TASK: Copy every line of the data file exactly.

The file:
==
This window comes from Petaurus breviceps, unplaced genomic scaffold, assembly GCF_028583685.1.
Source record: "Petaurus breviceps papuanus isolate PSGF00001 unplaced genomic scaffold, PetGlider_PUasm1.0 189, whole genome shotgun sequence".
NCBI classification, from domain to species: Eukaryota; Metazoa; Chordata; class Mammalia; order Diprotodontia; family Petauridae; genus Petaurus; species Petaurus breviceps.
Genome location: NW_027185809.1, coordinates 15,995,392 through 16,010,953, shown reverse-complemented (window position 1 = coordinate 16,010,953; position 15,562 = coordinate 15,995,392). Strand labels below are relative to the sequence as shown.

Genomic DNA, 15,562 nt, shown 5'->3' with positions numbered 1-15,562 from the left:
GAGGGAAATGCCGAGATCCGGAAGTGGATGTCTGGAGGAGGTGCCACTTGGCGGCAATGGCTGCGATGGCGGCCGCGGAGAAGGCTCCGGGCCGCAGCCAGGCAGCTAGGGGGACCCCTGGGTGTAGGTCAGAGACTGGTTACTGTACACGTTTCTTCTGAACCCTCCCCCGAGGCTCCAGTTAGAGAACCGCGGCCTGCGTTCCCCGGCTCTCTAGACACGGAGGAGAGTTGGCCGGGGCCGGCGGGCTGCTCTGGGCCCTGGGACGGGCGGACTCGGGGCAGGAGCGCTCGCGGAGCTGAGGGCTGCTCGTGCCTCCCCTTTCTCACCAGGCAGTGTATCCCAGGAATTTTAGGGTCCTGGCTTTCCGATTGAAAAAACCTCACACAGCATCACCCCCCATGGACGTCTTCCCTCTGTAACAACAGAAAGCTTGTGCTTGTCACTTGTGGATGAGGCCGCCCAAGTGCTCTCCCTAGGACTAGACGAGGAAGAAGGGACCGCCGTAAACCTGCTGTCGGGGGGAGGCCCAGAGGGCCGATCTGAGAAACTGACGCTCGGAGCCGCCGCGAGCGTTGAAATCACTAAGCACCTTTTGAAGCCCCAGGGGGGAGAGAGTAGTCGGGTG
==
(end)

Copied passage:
This window comes from Petaurus breviceps, unplaced genomic scaffold, assembly GCF_028583685.1.
Source record: "Petaurus breviceps papuanus isolate PSGF00001 unplaced genomic scaffold, PetGlider_PUasm1.0 189, whole genome shotgun sequence".
NCBI classification, from domain to species: Eukaryota; Metazoa; Chordata; class Mammalia; order Diprotodontia; family Petauridae; genus Petaurus; species Petaurus breviceps.
Genome location: NW_027185809.1, coordinates 15,995,392 through 16,010,953, shown reverse-complemented (window position 1 = coordinate 16,010,953; position 15,562 = coordinate 15,995,392). Strand labels below are relative to the sequence as shown.

Genomic DNA, 15,562 nt, shown 5'->3' with positions numbered 1-15,562 from the left:
GAGGGAAATGCCGAGATCCGGAAGTGGATGTCTGGAGGAGGTGCCACTTGGCGGCAATGGCTGCGATGGCGGCCGCGGAGAAGGCTCCGGGCCGCAGCCAGGCAGCTAGGGGGACCCCTGGGTGTAGGTCAGAGACTGGTTACTGTACACGTTTCTTCTGAACCCTCCCCCGAGGCTCCAGTTAGAGAACCGCGGCCTGCGTTCCCCGGCTCTCTAGACACGGAGGAGAGTTGGCCGGGGCCGGCGGGCTGCTCTGGGCCCTGGGACGGGCGGACTCGGGGCAGGAGCGCTCGCGGAGCTGAGGGCTGCTCGTGCCTCCCCTTTCTCACCAGGCAGTGTATCCCAGGAATTTTAGGGTCCTGGCTTTCCGATTGAAAAAACCTCACACAGCATCACCCCCCATGGACGTCTTCCCTCTGTAACAACAGAAAGCTTGTGCTTGTCACTTGTGGATGAGGCCGCCCAAGTGCTCTCCCTAGGACTAGACGAGGAAGAAGGGACCGCCGTAAACCTGCTGTCGGGGGGAGGCCCAGAGGGCCGATCTGAGAAACTGACGCTCGGAGCCGCCGCGAGCGTTGAAATCACTAAGCACCTTTTGAAGCCCCAGGGGGGAGAGAGTAGTCGGGTG